The Washington Post headline said “Crime Increases When Times Are Bad.” I suspect that most people seeing those words immediately imagined more burglaries and convenience store stick-ups. Not me. The first mental image I had was of several guys gathered in a dealership’s F&I office, plotting over ways to portray a bad deal as a good one.

These are perilous times for dealers in more ways than I can count. Lenders are pulling floor plans. Sales finance companies and banks have either quit buying paper or have gotten so picky regarding creditworthiness that Saint Peter couldn’t get financed. Customers have hunkered down to the point that the dealer’s postman counts as an “up.”

When those customers do show up, they are torn between the Escalade if they believe gas will stay at $1.59 a gallon, and the Fit if they see gas going back to $4.39 a gallon. And then there are those minor difficulties with the manufacturers, who, when they aren’t talking about bankruptcy, are discussing discontinuing entire lines of vehicles that all of us have grown up with. Perilous times, indeed.

So why should dealers, with all these problems to deal with, care about my mental image of the huddle in the F&I office? Isn’t that like worrying about how neatly the deck chairs are stacked on the Titanic? I would argue that dealers need to be especially vigilant regarding F&I practices when times turn hard. Why?

First, a dealer doesn’t need the expense and diversion of an attorney general investigation, a TV news investigation, a plaintiff’s class action lawsuit, or perhaps all three at one time, when the dealership is trying hard just to survive until times get better. Time, money and other resources spent dealing with these problems can’t be allocated to measures that might actually help the dealership survive.

Second, F&I abuse is fairly easy to prevent. I know that this is true because I have seen it prevented. Some dealerships have a culture of dealing squarely with customers and with their banks and finance companies. Others have a culture of cutting corners and hiding the ball whenever they can make a dishonest dollar. The culture that a dealership develops reflects the ethics, or lack thereof, of the dealer principal and top management.

If the guys at the top are dirty, the entire operation is likely to be dirty. It’s not enough, though, that the top folks at the dealership have pure hearts. They also have to have in place the training, audit processes and oversight to make sure that their good intentions get translated into good actions. We see dealers all the time who manage to do things right. I’m not saying that it’s easy to do so, but rocket science, it ain’t.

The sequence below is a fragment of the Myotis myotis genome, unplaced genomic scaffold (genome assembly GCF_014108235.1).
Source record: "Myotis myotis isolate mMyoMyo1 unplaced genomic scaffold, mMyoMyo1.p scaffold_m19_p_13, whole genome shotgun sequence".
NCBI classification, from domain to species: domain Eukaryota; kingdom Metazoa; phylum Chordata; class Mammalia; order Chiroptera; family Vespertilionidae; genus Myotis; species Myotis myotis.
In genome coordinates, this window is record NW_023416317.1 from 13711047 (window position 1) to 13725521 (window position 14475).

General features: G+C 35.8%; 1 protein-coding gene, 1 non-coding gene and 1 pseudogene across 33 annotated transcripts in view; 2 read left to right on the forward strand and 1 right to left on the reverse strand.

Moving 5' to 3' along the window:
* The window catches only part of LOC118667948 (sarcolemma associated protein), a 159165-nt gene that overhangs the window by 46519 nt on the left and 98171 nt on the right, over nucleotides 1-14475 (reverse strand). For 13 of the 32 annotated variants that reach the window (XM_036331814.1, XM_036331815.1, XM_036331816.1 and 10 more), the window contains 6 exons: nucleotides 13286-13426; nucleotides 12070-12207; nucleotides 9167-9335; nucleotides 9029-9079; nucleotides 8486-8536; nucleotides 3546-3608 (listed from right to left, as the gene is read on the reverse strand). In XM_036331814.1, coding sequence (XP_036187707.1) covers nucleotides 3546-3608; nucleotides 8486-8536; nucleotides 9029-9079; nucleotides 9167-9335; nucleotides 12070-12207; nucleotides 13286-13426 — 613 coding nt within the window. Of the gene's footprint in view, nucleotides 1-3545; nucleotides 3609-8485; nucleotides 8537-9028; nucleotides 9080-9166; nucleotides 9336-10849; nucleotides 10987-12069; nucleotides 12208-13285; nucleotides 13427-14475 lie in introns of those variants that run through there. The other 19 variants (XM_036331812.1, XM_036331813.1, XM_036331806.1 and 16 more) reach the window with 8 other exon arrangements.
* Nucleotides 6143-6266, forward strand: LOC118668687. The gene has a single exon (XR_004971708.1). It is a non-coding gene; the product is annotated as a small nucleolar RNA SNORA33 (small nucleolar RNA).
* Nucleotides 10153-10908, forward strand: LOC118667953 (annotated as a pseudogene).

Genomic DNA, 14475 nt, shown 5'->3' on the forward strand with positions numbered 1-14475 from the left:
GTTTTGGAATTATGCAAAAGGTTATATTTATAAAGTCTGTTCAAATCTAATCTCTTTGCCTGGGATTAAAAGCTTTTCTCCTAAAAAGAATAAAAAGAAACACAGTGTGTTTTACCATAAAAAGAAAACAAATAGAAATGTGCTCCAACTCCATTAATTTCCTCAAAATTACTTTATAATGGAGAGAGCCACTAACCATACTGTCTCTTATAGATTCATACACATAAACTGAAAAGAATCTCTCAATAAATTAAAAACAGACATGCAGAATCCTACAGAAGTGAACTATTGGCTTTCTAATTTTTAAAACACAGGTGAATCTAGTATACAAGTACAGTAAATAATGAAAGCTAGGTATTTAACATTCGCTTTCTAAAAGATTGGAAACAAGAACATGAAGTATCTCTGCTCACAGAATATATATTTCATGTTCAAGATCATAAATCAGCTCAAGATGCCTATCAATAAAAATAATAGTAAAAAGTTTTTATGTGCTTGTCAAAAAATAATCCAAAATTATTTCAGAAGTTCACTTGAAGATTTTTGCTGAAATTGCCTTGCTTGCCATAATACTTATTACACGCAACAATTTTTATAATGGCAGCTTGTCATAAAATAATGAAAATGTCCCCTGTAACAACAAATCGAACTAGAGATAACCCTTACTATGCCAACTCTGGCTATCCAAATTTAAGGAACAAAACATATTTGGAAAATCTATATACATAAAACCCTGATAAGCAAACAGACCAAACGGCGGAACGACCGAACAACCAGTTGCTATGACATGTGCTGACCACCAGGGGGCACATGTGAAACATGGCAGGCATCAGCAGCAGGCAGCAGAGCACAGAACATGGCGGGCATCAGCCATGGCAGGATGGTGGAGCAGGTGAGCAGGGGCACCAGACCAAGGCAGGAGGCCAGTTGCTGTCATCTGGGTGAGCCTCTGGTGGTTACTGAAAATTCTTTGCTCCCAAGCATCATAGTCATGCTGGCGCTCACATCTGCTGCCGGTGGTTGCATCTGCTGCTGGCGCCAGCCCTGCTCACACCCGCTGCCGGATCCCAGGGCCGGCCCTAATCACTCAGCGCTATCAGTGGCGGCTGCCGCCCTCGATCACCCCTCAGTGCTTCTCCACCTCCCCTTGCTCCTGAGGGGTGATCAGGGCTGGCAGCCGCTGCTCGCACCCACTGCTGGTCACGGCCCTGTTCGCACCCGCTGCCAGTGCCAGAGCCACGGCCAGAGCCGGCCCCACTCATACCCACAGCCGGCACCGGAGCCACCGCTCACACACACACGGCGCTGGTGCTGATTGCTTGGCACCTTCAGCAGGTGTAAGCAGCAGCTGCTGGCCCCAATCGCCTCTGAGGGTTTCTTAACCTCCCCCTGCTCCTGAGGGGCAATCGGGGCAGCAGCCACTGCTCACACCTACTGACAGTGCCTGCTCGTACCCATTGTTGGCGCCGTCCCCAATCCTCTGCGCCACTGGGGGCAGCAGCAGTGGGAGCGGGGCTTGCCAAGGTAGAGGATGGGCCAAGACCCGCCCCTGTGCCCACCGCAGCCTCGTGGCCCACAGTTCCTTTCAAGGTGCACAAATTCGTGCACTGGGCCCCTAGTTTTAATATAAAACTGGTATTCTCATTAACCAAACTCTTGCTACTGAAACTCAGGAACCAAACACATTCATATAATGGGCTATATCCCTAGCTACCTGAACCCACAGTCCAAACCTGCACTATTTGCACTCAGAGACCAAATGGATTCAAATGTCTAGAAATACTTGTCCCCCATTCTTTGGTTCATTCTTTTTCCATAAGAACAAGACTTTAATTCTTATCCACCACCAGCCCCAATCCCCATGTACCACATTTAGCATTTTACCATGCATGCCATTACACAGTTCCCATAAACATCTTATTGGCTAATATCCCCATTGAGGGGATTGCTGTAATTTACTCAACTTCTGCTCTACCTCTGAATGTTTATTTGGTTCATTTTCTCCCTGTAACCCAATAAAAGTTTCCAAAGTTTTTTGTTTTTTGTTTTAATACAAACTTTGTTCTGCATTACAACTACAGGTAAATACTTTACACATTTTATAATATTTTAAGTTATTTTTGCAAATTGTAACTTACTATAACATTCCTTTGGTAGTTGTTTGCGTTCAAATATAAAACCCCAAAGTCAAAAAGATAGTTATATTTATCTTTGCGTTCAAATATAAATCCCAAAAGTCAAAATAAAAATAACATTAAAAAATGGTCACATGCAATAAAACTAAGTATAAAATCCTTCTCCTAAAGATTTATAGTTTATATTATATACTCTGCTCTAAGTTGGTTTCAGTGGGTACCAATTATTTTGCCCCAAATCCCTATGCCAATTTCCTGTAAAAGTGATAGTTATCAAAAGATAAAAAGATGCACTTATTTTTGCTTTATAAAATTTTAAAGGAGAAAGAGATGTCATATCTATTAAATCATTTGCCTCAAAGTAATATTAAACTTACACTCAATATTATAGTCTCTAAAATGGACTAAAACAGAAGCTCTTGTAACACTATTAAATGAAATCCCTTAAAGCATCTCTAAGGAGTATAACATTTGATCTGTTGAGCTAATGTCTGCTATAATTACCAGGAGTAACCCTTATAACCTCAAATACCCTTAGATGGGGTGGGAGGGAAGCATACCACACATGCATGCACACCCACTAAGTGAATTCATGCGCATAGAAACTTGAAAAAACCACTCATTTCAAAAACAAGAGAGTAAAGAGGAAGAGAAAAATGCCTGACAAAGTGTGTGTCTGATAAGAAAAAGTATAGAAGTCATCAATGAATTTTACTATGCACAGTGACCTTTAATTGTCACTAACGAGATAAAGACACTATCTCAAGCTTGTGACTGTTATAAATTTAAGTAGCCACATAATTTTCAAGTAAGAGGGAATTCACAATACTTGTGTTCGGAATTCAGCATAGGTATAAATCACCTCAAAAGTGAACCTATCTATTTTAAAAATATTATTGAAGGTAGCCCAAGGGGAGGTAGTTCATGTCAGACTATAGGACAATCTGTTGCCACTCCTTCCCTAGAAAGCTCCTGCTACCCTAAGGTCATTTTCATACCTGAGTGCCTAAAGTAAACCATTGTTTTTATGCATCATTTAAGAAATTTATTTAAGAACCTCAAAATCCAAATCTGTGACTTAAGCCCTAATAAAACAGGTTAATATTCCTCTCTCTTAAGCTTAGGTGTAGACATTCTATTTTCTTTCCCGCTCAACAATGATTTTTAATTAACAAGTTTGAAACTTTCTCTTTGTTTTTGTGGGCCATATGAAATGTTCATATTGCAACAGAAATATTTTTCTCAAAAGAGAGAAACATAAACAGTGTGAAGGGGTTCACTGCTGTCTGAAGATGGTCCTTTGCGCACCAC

Finally, under the weight of other problems, the dealership can fold altogether, turn itself into an independent operation and forget about those pesky franchise problems, or go into some related business. People may lose fortunes, small and large. Absent other ethical lapses, no one will go to jail because the business fails. But people go to jail for F&I fraud.

When those guys in my mental image are manufacturing stips, “powerbooking” to inflate the perceived value of financed vehicles and inflating incomes (and phonying up income documentation to back up the inflated numbers), they might as well be wearing shirts with bulls’ eyes on them, because attorneys general all over the country have these practices squarely within their sights. When the AGs find these practices at a dealership, they trace them, when they can, from the bottom to the top.

The prospect of the shame and expense of defending criminal charges, and the inconvenience of having to spend several years as the guest of the state, will bring your other problems, like the possibility of losing that Pontiac franchise, into perspective.

These are perilous times, all right, but that’s all the more reason to keep your business legal and ethical.

Thomas B. Hudson, Esq. ([email protected]) is the author of several books, available at He is also the publisher of Spot Delivery, a monthly legal newsletter for auto dealers, and CARLAW, a monthly report of legal developments in all states for the auto finance and leasing industry. He is also a partner in the Maryland office of Hudson Cook LLP.

Copyright 2008, all rights reserved. Based on an article from Spot Delivery. Single-print publication rights only, to Special Finance Magazine. HC#4834-8818-7139 (12/08).